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Estella, a white female,  is a first year teacher of students with learning disabilities at an inner-city elementary school with a predominately African American student body.  The principal openly acknowledges that he was forced to hire her but would have preferred to hire an African American male teacher. Unfortunately, none had applied. Feeling unwanted and unsupported by the administration, Estella struggled to deal with a disruptive student and his mother.


Estella wondered how much worse things could get. In her first year of teaching, she had faced one big problem after another. Her friends laughingly told her she was going through "bootcamp" because of the many challenges that she had been given. Her troubles started with the job interview. After graduating in June with a degree in special education and certification to teach students with learning disabilities, Estella submitted a number of resumes to different schools in the district. Most of the available job openings were at the secondary level. Because she wanted to teach in an elementary school, she held out for such an offer. Finally, on a Thursday afternoon just before school started, a call came in from Jefferson Heights Elementary, an inner-city school with a high enrollment of minority students. She went for the interview with the special education personnel director at the district office on a Monday afternoon at 4:00. By 5:00 p.m., she had signed a contract to begin working the next day. Estella went to the interview in a suit and carried her portfolio, prepared to impress the interviewer with her knowledge; however, he asked about her certifications and otherwise seemed disinterested. She felt she was "just a body with the right certifications," but because the position she was offered was as a learning disabilities teacher at the elementary level, she accepted it.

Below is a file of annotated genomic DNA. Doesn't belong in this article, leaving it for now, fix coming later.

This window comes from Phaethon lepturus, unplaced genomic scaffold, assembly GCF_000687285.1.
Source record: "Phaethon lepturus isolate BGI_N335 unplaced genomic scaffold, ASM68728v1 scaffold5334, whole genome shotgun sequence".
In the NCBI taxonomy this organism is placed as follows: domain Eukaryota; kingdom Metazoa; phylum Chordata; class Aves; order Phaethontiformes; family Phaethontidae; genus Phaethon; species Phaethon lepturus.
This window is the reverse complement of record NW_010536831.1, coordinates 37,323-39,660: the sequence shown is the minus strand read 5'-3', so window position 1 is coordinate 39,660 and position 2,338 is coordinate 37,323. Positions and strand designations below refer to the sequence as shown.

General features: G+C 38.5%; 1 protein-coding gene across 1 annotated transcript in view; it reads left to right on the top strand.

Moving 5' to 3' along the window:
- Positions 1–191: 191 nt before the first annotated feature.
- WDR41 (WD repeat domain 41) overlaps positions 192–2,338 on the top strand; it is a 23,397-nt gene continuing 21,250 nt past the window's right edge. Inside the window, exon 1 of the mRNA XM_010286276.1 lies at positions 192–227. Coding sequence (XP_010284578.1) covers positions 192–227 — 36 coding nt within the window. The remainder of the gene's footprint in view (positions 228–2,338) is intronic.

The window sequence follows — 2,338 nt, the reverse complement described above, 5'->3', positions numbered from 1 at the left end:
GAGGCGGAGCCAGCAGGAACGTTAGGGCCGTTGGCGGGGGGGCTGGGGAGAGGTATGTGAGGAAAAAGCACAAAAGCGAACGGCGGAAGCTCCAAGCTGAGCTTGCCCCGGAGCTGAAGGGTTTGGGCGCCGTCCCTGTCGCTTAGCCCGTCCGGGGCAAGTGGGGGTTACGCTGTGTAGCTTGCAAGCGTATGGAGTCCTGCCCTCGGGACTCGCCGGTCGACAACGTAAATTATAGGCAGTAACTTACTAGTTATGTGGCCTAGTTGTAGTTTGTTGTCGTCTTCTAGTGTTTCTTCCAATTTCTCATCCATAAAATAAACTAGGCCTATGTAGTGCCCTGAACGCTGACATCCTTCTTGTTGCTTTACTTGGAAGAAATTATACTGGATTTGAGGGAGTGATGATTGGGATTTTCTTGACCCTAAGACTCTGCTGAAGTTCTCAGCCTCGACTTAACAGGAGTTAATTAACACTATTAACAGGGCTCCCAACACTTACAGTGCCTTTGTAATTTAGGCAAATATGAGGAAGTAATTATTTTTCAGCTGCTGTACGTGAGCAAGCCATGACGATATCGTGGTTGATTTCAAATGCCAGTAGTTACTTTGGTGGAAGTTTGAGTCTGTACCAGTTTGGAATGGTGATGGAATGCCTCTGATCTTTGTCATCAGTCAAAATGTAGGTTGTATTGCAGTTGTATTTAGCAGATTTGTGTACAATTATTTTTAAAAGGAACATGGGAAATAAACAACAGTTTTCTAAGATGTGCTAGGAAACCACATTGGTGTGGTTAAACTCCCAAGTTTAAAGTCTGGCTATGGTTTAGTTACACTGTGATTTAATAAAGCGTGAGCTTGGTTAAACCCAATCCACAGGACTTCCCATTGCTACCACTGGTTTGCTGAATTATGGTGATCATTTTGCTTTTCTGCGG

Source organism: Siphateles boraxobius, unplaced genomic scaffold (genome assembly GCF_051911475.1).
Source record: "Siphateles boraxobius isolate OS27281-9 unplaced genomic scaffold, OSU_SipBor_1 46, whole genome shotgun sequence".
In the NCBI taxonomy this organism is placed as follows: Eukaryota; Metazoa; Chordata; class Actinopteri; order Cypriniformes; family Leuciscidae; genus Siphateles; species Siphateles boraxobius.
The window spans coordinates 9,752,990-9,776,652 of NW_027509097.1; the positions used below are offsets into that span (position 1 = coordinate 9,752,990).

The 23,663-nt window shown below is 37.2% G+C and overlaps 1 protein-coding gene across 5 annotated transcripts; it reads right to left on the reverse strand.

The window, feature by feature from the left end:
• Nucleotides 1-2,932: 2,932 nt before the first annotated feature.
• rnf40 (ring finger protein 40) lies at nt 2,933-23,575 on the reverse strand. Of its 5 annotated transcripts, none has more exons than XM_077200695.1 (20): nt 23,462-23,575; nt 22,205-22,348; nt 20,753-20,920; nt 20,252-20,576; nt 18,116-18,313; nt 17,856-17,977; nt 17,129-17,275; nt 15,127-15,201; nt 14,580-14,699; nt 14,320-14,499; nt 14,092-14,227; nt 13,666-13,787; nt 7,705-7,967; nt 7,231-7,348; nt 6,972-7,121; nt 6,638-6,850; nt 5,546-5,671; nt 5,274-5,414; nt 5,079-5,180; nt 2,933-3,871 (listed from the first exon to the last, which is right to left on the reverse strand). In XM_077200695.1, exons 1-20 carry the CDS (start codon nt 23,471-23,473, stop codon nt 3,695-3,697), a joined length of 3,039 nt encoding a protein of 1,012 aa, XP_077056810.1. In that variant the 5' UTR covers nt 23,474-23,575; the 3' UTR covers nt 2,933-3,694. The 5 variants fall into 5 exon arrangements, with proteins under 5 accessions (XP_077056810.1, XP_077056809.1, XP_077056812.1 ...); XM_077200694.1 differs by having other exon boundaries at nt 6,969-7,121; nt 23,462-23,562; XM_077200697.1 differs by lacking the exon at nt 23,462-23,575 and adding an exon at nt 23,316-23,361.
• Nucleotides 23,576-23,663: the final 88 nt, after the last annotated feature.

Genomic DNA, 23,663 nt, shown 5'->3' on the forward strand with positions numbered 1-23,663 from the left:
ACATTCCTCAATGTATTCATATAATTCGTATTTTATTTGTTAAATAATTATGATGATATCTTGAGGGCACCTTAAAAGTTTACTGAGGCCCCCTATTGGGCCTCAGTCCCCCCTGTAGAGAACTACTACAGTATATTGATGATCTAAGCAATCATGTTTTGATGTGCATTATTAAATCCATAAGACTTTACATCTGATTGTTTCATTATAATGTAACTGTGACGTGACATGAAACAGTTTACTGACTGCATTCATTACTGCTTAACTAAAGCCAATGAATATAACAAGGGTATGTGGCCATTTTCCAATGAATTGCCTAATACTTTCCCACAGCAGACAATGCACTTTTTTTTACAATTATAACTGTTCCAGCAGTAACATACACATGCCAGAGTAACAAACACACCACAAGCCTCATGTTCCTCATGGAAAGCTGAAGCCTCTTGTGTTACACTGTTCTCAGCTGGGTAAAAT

Estella's first day at work was a staff orientation day for the entire district. Estella was surprised by the number of new teachers in the district. She knew that this district had a high turnover rate, and seeing so many new teachers confirmed that fact. Estella wondered why so many teachers left the district. She began to understand the next day.

The school was located in the middle of a low-income neighborhood that generally was viewed as an unsafe place to live. Children were not allowed to play outside after school because of shootings and drug trafficking. For Estella, a young white teacher who grew up in the suburbs, teaching at Jefferson Heights was intimidating. In spite of her apprehensions, she arrived  that afternoon eager to meet the faculty with whom she would be working.

"Another white female teacher," Mr. Singleton, the principal, remarked as Estella extended her hand and introduced herself. She was stung and confused by his comment because he was also white. She was a white female, so what? Why should that be a problem?

Later, in a faculty meeting, Mr. Singleton announced that Jefferson Heights had lost a number of African American teachers, unfortunately all male. He went on to explain that he had no choice but to replace them with six white female teachers because no other males had applied. His comments made Estella feel more unwanted. There did not appear to be any friendly or welcoming support at this school. She felt that she was really on her own!